UPS Crash Hearing Investigates Fatigue
The one-day NTSB investigative hearing into the Aug. 14, 2013 crash of a UPS jet on approach to the Birmingham-Shuttlesworth (Alabama) Airport included evidence that the flight crew was fatigued, and that the captain had said the schedules were "killing him" and he "couldn't keep this up." According to the San Francisco Chronicle, documents and testimony indicated the crew made several errors on the night approach, including continuing to descend below the minimum descent altitude into a layer of clouds. The runway at the airport with vertical guidance on its instrument approach system was closed, so the flight was making a non-precision approach. The crew should have stopped descending at 500 feet above the ground and remained at that altitude until they could see the runway lights. The Airbus A300-600F hit a hill less than a mile from the runway threshold.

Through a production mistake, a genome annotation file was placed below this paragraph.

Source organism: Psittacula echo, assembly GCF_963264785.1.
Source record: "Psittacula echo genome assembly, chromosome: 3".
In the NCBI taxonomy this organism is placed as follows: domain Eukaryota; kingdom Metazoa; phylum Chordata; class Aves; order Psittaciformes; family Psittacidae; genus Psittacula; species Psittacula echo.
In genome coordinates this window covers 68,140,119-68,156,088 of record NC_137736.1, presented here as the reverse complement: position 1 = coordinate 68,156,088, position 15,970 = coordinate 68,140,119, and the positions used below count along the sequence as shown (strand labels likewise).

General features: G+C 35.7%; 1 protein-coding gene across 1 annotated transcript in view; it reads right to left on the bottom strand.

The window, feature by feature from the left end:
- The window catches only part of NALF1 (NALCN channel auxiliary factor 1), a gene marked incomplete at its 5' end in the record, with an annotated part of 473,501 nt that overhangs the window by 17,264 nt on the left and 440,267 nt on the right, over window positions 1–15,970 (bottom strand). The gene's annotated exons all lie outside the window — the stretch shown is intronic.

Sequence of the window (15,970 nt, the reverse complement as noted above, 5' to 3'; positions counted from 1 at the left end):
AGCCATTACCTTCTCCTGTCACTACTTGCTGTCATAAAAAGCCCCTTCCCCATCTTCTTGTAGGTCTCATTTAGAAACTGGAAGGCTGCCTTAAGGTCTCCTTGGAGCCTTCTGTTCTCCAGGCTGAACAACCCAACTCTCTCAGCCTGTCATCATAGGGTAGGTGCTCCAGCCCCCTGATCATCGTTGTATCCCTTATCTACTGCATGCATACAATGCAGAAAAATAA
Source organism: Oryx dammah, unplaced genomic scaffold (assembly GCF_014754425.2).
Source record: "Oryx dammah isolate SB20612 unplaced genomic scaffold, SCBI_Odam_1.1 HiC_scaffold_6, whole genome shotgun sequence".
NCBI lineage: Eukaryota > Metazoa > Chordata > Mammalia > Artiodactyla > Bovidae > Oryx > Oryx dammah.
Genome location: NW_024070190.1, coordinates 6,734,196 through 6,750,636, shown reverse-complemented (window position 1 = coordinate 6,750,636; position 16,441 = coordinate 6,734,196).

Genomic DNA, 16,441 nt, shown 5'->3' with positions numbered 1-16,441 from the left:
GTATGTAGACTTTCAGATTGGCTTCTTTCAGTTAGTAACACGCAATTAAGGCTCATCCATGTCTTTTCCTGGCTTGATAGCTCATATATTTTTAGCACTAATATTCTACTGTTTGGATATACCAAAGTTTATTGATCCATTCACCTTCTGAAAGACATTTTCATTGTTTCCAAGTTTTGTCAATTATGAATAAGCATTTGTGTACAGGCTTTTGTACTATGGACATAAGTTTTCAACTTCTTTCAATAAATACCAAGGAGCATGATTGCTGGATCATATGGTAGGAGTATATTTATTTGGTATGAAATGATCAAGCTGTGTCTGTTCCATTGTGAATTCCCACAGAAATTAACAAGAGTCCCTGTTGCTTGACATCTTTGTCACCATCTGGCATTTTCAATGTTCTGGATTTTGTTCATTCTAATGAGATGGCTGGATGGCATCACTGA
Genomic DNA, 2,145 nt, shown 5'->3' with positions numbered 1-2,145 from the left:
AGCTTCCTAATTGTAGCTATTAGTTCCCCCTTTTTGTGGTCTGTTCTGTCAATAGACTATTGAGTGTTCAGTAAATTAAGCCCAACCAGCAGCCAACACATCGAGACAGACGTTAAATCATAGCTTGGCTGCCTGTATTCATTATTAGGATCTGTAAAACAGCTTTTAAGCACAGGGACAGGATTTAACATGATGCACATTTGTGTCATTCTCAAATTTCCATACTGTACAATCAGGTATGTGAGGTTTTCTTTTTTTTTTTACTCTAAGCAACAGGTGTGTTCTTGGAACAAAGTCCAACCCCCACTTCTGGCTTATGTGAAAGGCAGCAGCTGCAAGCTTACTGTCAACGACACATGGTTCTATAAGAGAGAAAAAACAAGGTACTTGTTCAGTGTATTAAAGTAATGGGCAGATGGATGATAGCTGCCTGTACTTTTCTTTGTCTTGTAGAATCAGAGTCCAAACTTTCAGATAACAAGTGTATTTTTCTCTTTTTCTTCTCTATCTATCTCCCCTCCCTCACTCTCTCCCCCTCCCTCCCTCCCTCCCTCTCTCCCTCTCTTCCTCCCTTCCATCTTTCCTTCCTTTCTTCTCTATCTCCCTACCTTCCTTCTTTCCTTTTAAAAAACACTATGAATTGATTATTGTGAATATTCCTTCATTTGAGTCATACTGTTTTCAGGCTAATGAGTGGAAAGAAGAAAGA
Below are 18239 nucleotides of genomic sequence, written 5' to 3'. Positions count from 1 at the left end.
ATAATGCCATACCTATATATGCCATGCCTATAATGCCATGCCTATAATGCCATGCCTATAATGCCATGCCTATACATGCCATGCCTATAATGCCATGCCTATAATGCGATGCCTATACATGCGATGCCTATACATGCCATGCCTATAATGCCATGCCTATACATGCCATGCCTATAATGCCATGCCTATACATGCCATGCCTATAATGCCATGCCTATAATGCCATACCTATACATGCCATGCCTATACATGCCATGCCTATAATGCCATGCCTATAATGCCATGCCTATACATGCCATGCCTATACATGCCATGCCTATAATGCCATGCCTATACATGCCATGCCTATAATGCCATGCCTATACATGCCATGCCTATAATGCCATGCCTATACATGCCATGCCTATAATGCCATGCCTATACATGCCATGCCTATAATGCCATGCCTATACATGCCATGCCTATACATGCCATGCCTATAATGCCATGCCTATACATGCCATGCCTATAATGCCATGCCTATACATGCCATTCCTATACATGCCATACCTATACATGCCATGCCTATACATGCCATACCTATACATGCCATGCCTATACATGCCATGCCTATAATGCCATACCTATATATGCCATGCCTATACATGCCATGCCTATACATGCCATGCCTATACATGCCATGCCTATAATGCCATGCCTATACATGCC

Attention is being paid to crew rest and fatigue in the accident investigation as the accident occurred six weeks after cargo airlines were exempted from new regulations regarding the hours pilots can fly, particularly at night. Congress was heavily lobbied on the issue by the airlines and pilot unions. The UPS pilots union, the Independent Pilots Association, has sued the FAA to extend the plot rest rules to include cargo airlines. Following the accident, UPS concluded that the pilots’ schedules would have met the new FAA regulations for passenger airlines. The hearing also explored the issue of pilots meeting their responsibilities to get adequate rest while off duty. In the wake of the hearing, the Air Line Pilots Association again called for "one level of safety" for crew duty times for cargo and passenger airlines.